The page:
January 9, 2020

Hi, My Name is Bob

Before His Death, Bob the Alligator Snapping Turtle Was a Guest Favorite in His 27 Years at Denver Zoo


“Hi, my name is Bob.”

Not your typical label for a live animal, but that’s what the crate carrying a 100-pound alligator snapping turtle said when it showed up at Tropical Discovery in 1992. Three years earlier, a fisherman had discovered this very alligator snapping turtle in the Galveston Bay. The turtle was weak from living in the saltwater bay, a habitat not suited for this freshwater species. Houston Zoo rehabilitated the turtle, and he was off to Denver Zoo with his new name.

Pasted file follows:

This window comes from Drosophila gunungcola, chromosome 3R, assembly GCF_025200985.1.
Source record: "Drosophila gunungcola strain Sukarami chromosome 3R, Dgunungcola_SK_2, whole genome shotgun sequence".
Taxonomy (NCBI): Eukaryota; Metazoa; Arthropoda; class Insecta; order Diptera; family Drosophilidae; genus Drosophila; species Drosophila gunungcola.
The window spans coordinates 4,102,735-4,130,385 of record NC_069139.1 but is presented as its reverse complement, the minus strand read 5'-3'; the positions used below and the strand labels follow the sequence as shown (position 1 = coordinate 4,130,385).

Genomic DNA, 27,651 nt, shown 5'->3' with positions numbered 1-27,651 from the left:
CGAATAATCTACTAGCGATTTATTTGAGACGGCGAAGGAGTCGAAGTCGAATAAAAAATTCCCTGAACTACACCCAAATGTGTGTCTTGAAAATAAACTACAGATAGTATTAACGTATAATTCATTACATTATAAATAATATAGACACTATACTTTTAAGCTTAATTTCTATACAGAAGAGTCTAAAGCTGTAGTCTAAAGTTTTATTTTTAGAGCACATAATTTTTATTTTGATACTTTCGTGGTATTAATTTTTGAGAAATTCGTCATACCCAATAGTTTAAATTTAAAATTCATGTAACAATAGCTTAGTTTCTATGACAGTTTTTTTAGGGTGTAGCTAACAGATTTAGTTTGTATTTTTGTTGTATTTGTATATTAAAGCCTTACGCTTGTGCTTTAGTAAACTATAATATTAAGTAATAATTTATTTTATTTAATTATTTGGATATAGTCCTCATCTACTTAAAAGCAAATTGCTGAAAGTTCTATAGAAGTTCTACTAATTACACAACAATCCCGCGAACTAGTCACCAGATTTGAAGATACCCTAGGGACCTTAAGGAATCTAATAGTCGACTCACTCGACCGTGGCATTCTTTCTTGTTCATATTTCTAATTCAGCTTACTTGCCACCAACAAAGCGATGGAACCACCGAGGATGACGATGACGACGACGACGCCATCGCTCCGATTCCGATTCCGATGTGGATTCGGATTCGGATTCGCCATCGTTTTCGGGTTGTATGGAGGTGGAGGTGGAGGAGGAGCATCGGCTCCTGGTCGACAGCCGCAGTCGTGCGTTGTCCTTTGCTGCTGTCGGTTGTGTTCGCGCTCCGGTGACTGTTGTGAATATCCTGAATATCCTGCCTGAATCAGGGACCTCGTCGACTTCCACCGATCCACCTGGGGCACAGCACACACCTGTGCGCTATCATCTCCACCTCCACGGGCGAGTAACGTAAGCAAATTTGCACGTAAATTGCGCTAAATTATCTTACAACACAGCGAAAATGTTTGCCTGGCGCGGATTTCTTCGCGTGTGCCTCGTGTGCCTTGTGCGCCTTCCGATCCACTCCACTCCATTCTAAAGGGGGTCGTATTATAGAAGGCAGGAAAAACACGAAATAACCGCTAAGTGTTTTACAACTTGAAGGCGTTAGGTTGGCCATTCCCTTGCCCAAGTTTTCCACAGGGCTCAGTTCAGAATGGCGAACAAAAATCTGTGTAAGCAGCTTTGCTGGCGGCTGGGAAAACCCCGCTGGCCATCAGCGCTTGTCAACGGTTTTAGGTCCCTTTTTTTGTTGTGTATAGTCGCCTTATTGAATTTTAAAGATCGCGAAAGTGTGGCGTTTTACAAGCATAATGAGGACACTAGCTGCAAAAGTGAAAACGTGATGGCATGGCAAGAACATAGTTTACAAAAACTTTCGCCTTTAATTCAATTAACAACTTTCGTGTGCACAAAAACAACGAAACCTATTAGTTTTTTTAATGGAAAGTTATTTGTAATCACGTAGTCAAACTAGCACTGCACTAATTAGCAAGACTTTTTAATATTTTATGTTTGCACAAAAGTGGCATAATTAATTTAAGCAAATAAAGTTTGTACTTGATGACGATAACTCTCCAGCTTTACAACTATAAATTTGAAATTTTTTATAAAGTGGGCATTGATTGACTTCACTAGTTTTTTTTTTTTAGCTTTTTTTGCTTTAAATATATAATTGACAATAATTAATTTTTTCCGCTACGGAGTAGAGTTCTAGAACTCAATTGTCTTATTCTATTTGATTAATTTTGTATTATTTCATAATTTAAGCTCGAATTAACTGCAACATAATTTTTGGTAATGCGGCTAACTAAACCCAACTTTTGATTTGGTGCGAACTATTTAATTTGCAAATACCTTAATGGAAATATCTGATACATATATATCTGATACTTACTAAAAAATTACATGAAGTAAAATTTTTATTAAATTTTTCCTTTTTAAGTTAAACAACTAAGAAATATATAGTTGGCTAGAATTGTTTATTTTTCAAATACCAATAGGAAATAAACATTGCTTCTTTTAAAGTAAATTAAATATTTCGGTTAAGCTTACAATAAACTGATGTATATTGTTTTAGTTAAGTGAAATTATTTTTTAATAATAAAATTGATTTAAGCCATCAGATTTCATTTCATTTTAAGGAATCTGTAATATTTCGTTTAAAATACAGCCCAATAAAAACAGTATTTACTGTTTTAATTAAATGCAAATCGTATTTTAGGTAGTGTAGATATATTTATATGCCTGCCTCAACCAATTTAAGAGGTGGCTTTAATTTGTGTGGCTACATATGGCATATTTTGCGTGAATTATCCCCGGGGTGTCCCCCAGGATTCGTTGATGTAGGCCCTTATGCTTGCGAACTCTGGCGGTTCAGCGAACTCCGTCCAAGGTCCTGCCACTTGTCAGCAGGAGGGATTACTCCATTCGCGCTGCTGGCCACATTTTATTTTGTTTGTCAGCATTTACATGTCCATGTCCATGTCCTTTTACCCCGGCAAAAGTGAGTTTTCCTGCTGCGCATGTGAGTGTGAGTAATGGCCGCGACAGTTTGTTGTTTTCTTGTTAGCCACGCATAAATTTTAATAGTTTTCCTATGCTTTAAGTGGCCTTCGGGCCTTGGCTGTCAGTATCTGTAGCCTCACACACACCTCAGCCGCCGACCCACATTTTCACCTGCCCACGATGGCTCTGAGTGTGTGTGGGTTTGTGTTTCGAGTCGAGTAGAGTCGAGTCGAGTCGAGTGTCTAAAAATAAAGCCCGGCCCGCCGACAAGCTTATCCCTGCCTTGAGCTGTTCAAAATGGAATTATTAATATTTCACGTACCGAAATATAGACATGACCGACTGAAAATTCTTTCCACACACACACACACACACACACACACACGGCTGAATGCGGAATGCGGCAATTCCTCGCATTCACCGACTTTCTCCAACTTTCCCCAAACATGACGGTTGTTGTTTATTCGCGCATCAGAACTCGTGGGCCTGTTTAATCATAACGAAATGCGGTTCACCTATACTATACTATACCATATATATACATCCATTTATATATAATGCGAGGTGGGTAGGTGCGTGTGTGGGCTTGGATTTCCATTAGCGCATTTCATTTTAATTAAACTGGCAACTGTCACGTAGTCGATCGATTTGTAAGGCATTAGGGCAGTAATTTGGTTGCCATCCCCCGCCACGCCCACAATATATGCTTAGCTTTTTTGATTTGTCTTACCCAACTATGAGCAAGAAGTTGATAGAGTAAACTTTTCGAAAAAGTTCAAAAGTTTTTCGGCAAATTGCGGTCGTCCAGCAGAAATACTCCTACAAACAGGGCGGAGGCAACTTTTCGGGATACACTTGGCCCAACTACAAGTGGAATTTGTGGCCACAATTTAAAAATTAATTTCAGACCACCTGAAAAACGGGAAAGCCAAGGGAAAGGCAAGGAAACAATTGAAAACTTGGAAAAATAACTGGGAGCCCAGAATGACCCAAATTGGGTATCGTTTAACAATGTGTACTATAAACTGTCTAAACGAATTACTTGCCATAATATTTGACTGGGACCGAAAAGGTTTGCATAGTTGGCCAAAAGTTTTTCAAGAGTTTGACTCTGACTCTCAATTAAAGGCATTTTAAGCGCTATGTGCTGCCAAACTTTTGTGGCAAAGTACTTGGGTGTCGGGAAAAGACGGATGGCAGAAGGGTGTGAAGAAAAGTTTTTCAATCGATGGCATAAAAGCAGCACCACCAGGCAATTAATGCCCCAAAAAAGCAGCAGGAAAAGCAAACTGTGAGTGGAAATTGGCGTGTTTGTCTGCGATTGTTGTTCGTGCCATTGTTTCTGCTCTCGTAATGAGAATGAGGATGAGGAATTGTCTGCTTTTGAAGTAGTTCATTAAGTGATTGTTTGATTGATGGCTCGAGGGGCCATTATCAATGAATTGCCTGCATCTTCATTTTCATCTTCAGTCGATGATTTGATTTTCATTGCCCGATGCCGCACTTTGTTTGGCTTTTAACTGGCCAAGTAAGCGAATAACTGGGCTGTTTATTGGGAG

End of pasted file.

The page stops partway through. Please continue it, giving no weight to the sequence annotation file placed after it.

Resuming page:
Bob was one of the first reptiles to call Tropical Discovery home, and delighted guests with his massive size for more than 27 years. Weighing 175 pounds, and measuring more than two feet, Bob spent a lot of time motionless (which is normal for the species) at the bottom of his tank, prompting many guests to ask us if he was even real! Bob may have looked aloof, but he was exhibiting the unique luring behavior of his species. Alligator snapping turtles have a modified tongue, designed to look like a worm. While the turtle is still, a fish or two might come to inspect the bait – only to become lunch. Bob didn’t need to do much luring at Denver Zoo, but he would surprise guests by going from slothful to stirring in a matter of seconds at feeding time.

Since Bob came from the wild, Tropical Discovery keepers could only estimate his age, but based on his size when he arrived in 1992, they believe he was more than 60 years old. He was a beloved founding member of Tropical Discovery, and will be missed by staff, volunteers and guests alike.


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